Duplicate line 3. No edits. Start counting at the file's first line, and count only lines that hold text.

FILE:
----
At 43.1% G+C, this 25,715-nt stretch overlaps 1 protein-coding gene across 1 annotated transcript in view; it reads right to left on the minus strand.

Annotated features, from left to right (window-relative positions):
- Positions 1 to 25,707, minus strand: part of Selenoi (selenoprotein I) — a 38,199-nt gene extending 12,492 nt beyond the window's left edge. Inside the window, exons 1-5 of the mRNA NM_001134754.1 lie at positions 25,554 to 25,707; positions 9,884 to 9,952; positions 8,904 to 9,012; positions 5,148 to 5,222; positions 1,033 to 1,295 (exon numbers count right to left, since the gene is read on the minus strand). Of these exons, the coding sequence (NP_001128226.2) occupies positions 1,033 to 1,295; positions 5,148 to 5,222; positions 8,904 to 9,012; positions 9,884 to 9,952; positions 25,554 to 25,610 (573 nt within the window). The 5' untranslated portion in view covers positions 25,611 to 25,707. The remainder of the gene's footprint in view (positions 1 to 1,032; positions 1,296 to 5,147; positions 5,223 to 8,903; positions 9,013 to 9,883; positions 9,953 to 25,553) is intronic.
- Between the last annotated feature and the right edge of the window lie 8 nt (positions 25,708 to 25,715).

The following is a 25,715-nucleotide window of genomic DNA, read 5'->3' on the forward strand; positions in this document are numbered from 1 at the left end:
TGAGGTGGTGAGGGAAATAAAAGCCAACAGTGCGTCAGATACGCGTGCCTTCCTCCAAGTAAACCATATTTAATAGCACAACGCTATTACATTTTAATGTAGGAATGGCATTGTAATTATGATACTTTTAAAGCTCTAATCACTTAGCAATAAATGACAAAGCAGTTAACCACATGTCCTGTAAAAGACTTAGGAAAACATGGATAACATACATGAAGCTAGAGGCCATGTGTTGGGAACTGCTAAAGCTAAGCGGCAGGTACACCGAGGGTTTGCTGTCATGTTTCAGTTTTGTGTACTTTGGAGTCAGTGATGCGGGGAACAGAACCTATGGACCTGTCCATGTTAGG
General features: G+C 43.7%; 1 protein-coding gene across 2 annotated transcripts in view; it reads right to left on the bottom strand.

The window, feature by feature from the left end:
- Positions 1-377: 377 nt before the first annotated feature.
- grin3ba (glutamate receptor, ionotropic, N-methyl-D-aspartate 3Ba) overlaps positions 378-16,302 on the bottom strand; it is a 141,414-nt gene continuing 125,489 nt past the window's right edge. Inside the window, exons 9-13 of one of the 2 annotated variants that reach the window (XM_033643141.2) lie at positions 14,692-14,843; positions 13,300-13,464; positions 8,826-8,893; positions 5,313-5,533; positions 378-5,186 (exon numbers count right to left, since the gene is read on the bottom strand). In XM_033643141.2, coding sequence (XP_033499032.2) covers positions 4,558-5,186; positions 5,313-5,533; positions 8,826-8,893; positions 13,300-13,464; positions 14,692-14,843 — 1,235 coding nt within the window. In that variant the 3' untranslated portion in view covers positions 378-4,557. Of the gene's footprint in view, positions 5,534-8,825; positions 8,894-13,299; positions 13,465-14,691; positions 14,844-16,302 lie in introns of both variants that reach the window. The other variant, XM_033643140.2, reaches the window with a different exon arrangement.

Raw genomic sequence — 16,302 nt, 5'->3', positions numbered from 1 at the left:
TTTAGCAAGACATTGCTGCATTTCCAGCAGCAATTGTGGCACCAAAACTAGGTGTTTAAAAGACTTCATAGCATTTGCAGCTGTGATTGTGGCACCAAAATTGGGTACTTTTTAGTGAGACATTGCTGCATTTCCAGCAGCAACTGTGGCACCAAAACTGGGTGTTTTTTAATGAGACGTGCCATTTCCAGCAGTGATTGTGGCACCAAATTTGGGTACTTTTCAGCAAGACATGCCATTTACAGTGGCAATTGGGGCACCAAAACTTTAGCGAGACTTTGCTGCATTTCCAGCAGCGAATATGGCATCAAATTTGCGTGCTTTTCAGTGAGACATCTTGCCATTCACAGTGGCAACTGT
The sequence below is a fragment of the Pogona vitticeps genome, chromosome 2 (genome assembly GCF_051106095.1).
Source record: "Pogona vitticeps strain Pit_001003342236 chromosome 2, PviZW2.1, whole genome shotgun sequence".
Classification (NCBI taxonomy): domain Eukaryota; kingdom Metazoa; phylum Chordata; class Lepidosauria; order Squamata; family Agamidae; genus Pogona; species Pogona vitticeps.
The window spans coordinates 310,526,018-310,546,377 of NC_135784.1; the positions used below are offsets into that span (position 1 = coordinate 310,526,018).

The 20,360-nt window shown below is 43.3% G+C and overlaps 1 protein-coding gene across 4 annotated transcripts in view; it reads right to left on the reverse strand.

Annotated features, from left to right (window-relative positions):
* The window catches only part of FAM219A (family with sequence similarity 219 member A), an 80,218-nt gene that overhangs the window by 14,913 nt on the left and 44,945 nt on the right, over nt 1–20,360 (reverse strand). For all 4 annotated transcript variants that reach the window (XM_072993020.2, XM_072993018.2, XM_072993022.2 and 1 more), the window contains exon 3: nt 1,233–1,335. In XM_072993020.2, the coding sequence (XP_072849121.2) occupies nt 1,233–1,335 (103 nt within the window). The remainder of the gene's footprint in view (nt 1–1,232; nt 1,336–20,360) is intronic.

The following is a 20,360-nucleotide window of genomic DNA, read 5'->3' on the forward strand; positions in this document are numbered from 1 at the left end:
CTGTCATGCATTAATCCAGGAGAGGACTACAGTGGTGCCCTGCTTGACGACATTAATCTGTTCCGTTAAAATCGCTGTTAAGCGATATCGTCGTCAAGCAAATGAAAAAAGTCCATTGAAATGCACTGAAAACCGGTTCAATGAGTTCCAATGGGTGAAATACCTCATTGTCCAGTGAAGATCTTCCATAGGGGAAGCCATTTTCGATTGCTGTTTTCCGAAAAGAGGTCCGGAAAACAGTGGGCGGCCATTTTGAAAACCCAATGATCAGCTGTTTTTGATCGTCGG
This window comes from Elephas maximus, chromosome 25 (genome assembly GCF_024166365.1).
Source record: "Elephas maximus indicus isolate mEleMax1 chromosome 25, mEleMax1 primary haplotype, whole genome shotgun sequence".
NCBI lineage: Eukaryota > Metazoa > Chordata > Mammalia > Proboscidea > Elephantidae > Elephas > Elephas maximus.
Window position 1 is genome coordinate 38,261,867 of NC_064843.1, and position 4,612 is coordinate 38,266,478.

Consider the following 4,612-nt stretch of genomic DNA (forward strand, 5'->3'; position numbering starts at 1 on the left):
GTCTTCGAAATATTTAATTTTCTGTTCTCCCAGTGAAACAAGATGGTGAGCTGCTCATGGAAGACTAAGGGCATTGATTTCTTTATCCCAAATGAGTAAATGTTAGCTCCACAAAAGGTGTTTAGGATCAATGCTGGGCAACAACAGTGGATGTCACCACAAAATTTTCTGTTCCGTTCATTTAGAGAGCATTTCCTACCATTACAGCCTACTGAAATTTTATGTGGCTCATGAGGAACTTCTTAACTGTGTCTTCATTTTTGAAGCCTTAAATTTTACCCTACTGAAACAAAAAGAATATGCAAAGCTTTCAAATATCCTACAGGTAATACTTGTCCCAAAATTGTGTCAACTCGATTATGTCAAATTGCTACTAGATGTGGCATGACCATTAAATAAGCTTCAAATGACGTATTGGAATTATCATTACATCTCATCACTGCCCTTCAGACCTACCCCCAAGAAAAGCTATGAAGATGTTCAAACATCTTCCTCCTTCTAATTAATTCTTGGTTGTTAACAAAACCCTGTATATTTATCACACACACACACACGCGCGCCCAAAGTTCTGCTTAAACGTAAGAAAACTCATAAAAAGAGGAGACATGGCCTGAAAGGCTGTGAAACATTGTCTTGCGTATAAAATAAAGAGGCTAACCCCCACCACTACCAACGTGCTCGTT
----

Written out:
- Positions 1 to 25,707, minus strand: part of Selenoi (selenoprotein I) — a 38,199-nt gene extending 12,492 nt beyond the window's left edge. Inside the window, exons 1-5 of the mRNA NM_001134754.1 lie at positions 25,554 to 25,707; positions 9,884 to 9,952; positions 8,904 to 9,012; positions 5,148 to 5,222; positions 1,033 to 1,295 (exon numbers count right to left, since the gene is read on the minus strand). Of these exons, the coding sequence (NP_001128226.2) occupies positions 1,033 to 1,295; positions 5,148 to 5,222; positions 8,904 to 9,012; positions 9,884 to 9,952; positions 25,554 to 25,610 (573 nt within the window). The 5' untranslated portion in view covers positions 25,611 to 25,707. The remainder of the gene's footprint in view (positions 1 to 1,032; positions 1,296 to 5,147; positions 5,223 to 8,903; positions 9,013 to 9,883; positions 9,953 to 25,553) is intronic.